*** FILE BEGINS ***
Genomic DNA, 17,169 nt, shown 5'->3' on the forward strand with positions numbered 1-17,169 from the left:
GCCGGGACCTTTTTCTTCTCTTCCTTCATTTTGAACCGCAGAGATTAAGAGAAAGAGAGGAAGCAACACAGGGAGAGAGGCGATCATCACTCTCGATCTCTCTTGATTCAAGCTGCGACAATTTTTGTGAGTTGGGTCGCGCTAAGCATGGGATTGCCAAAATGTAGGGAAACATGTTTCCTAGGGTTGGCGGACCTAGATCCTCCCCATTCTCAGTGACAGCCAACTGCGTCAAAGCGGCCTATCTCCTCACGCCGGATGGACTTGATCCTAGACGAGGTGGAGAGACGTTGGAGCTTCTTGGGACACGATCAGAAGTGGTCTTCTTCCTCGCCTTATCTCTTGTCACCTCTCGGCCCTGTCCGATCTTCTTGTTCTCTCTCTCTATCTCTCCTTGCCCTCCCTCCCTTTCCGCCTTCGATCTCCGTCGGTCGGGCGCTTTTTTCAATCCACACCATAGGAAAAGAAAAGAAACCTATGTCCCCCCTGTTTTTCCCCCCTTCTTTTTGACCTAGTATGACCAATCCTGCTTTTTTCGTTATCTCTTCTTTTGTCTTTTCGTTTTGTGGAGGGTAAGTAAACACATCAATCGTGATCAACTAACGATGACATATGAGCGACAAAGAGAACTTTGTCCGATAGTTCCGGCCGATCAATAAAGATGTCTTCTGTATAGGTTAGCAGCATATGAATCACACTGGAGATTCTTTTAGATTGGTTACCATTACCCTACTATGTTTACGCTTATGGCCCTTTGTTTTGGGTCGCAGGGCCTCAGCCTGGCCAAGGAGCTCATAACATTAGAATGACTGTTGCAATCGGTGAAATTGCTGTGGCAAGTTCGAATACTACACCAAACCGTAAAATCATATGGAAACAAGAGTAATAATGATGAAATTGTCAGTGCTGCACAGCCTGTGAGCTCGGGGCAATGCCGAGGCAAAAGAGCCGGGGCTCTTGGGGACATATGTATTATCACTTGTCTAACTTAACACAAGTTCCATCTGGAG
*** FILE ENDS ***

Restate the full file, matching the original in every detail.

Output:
Genomic DNA, 17,169 nt, shown 5'->3' on the forward strand with positions numbered 1-17,169 from the left:
GCCGGGACCTTTTTCTTCTCTTCCTTCATTTTGAACCGCAGAGATTAAGAGAAAGAGAGGAAGCAACACAGGGAGAGAGGCGATCATCACTCTCGATCTCTCTTGATTCAAGCTGCGACAATTTTTGTGAGTTGGGTCGCGCTAAGCATGGGATTGCCAAAATGTAGGGAAACATGTTTCCTAGGGTTGGCGGACCTAGATCCTCCCCATTCTCAGTGACAGCCAACTGCGTCAAAGCGGCCTATCTCCTCACGCCGGATGGACTTGATCCTAGACGAGGTGGAGAGACGTTGGAGCTTCTTGGGACACGATCAGAAGTGGTCTTCTTCCTCGCCTTATCTCTTGTCACCTCTCGGCCCTGTCCGATCTTCTTGTTCTCTCTCTCTATCTCTCCTTGCCCTCCCTCCCTTTCCGCCTTCGATCTCCGTCGGTCGGGCGCTTTTTTCAATCCACACCATAGGAAAAGAAAAGAAACCTATGTCCCCCCTGTTTTTCCCCCCTTCTTTTTGACCTAGTATGACCAATCCTGCTTTTTTCGTTATCTCTTCTTTTGTCTTTTCGTTTTGTGGAGGGTAAGTAAACACATCAATCGTGATCAACTAACGATGACATATGAGCGACAAAGAGAACTTTGTCCGATAGTTCCGGCCGATCAATAAAGATGTCTTCTGTATAGGTTAGCAGCATATGAATCACACTGGAGATTCTTTTAGATTGGTTACCATTACCCTACTATGTTTACGCTTATGGCCCTTTGTTTTGGGTCGCAGGGCCTCAGCCTGGCCAAGGAGCTCATAACATTAGAATGACTGTTGCAATCGGTGAAATTGCTGTGGCAAGTTCGAATACTACACCAAACCGTAAAATCATATGGAAACAAGAGTAATAATGATGAAATTGTCAGTGCTGCACAGCCTGTGAGCTCGGGGCAATGCCGAGGCAAAAGAGCCGGGGCTCTTGGGGACATATGTATTATCACTTGTCTAACTTAACACAAGTTCCATCTGGAG